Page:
[1] Alan Solem: Endodontoid land snails from Pacific Islands (Mollusca: Pulmonata: Sigmurethra). Part I, Family Endodontidae. Field Museum of Natural History Chicago, Illinois 1976 
[2] Olivier Gargominy; Benoît Fontaine: A Global Overview of the Terrestrial and Freshwater Molluscs. In: Jean-Yves Meyer; Elin. M. Claridge: Biodiversity of the Austral Islands, French Polynesia. Muséum national d´Histoire naturelle, Paris. 55-91. 2014  

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edited: 04.10.2017

Australdonta radiella ssp. rurutuensis (Garrett)

Australdonta Snail (Australdonta radiella ssp. rurutuensis 

This somewhat enigmatic form was described in 1879, apparently from a single specimen from the island of Rurutu that only slightly differs from the ‘normal’ Australdonta radiella (Pfeiffer) from the neighboring island of Tubuai. [1]  

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References: 

[1] Alan Solem: Endodontoid land snails from Pacific Islands (Mollusca: Pulmonata: Sigmurethra). Part I, Family Endodontidae. Field Museum of Natural History Chicago, Illinois 1976  

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edited: 22.03.2018

Microcystis kondoi Baker

Kondo‘s Microcystis-Schnecke (Microcystis kondoi 

This species, described in 1938, is endemic to the island of Tubuai, Austral Islands in French Polynesia. [1]  

The species was not found during recent searches and is thought to be extinct. [2]  

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References:  

[1] H. Burrington Baker: Zonitid snails from Pacific Islands: Southern genera of Microcystinae. Bishop Museum Bulletins 158: 1-101. 1938 
[2] Olivier Gargominy; Benoît Fontaine: A Global Overview of the Terrestrial and Freshwater Molluscs. In: Jean-Yves Meyer; Elin. M. Claridge: Biodiversity of the Austral Islands, French Polynesia. Muséum national d´Histoire naturelle, Paris. 55-91. 2014  

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edited: 22.03.2018

Microcystis andersoni H. B. Baker

Anderson’s Microcystis Snail (Microcystis andersoni)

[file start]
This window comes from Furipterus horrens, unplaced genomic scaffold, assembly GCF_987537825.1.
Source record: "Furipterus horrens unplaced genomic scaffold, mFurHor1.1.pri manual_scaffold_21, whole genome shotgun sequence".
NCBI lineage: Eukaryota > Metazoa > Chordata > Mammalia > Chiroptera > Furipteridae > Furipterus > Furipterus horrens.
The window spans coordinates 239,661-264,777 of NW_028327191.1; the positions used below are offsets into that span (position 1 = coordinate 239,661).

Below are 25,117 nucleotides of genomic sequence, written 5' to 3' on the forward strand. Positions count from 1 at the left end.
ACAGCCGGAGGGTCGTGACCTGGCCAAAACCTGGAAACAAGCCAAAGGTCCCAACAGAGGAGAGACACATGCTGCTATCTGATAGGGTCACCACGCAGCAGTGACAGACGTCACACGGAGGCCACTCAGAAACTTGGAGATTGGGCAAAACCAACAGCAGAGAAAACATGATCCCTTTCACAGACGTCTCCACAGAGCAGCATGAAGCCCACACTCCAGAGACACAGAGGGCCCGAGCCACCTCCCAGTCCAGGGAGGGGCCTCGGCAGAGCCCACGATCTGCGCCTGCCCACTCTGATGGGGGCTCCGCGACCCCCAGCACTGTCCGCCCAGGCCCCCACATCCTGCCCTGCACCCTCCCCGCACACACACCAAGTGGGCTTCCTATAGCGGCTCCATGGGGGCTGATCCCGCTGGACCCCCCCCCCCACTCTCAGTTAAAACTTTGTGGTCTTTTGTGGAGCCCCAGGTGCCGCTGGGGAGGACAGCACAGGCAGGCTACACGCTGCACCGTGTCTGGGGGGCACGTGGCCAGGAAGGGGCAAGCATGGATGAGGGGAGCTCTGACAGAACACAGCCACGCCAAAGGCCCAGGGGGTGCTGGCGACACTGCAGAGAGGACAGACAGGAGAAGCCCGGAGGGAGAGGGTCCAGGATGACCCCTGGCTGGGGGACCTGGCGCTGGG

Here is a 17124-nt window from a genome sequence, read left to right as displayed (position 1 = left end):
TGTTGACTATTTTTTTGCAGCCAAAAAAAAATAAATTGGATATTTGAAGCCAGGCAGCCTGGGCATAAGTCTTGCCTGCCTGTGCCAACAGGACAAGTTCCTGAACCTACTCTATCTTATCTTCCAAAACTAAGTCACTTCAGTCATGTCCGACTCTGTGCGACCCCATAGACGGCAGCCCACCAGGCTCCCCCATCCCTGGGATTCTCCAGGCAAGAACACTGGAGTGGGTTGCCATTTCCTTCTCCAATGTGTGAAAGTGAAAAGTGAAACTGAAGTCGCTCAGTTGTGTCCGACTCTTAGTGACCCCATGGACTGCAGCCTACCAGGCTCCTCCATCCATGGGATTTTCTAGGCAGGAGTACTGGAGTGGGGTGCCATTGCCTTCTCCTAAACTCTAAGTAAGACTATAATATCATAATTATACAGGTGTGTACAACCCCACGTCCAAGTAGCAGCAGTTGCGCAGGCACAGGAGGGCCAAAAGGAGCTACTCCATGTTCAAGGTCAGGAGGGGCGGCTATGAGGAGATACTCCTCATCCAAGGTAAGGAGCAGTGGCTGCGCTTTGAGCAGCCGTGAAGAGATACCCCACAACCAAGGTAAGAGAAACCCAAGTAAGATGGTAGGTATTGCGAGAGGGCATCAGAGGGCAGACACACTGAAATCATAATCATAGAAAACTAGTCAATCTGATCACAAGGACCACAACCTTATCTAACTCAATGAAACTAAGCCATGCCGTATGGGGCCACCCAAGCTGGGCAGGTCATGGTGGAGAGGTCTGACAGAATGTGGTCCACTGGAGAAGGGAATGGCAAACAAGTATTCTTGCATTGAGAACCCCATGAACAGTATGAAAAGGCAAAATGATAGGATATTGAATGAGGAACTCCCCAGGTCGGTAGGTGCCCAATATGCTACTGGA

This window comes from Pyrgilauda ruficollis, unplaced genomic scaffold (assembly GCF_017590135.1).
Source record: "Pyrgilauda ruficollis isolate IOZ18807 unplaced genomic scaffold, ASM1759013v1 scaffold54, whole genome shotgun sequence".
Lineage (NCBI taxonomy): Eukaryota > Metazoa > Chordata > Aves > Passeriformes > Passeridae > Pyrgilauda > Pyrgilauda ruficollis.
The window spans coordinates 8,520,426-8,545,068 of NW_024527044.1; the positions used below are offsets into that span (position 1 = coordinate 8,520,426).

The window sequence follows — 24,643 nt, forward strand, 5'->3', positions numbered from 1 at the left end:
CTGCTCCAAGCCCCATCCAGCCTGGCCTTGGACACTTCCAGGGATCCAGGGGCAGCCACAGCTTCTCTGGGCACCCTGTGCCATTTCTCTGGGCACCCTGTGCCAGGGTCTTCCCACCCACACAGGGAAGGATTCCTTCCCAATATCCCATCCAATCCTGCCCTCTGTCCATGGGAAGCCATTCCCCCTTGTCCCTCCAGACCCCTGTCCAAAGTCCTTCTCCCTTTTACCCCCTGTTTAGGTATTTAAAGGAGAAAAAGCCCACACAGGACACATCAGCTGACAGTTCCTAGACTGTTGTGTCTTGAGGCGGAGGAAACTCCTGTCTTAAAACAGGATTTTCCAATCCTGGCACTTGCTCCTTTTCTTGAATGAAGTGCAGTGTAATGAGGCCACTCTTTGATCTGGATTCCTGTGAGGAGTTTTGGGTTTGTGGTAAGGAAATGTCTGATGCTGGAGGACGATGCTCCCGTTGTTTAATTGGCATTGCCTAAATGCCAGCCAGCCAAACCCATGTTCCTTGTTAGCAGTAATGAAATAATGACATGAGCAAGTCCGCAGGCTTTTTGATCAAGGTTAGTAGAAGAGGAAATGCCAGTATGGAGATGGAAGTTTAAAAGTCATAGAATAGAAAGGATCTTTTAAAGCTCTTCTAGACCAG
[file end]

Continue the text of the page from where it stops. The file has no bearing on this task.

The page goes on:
Anderson’s Microcystis Snail was described in 1938, it is known from specimens that had been collected in 1934 under logs and stones at a hillside of Mt. Tavaetu on the island of Tubuai, Austral Islands.

The author gives a description of the life animal.:

Animal similar to M. ornatella but with row of black dots between pedal grooves, similar squarish ones above this and vaguer, smaller ones below; mantle-lobes and shell-laps edged with dark spots.” [1]

***

The species could not be found during recent searches and is considered most likely extinct. [2]

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References:

[1] H. Burrington Baker: Zonitid snails from Pacific Islands: Southern genera of Microcystinae. Bishop Museum Bulletins 158: 1-101. 1938 
[2] Olivier Gargominy; Benoît Fontaine: A Global Overview of the Terrestrial and Freshwater Molluscs. In: Jean-Yves Meyer; Elin. M. Claridge: Biodiversity of the Austral Islands, French Polynesia. Muséum national d´Histoire naturelle, Paris. 55-91. 2014

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edited: 16.05.2019

Electrina succinea ssp. orites Cooke & Clench

Smaller Electrina Snail (Electrina succinea ssp. orites 

This subspecies was described in the year 1943 on the basis of specimens, which were collected at the Mt. Perahu at elevations of about 365 to 548 m, and which differ from the nominate race.  

The shells are smaller, thinner, and obviously distinctly colored.  

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References:  

[1] C. Montague Cooke Jr.; William J. Clench: Land Shells (Synceridae) from the Southern and Western Pacific. Bishop Museum Occasional Papers 17(20): 249-262. 1943 
[2] Olivier Gargominy; Benoît Fontaine: A Global Overview of the Terrestrial and Freshwater Molluscs. In: Jean-Yves Meyer; Elin. M. Claridge: Biodiversity of the Austral Islands, French Polynesia. Muséum national d´Histoire naturelle, Paris. 55-91. 2014

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edited: 10.09.2020

cf. Ducula sp. ‚Rapa‘

Large Rapa Pigeon (cf. Ducula sp.)

This species is known from several subfossil remains that were recovered from deposits on the island of Rapa, Austral Islands. 

These remains come from a larger species, like a larger Ducula sp., and shows some indications of reduced powers of flight or even flightlessness, which is now known from several extirpated Polynesian pigeon species. [1]

***

The sole surviving pigeon species on the island of Rapa today is the Rapa Fruit-Dove (Ptilinopus huttoni Finsch), which itself is somewhat aberrant and unusual large for a member of its genus.

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References:

[1] J. D. Tennyson; Atholl Anderson: Bird, reptile and mammal remains from archaeological sites on Rapa Island. In: Atholl Anderson; Douglas J. Kennett: Taking the High Ground; The archaeology of Rapa, a fortified island in remote East Polynesia. In: Terra Australis 37. 105-114. Canberra, ANU E Press 2012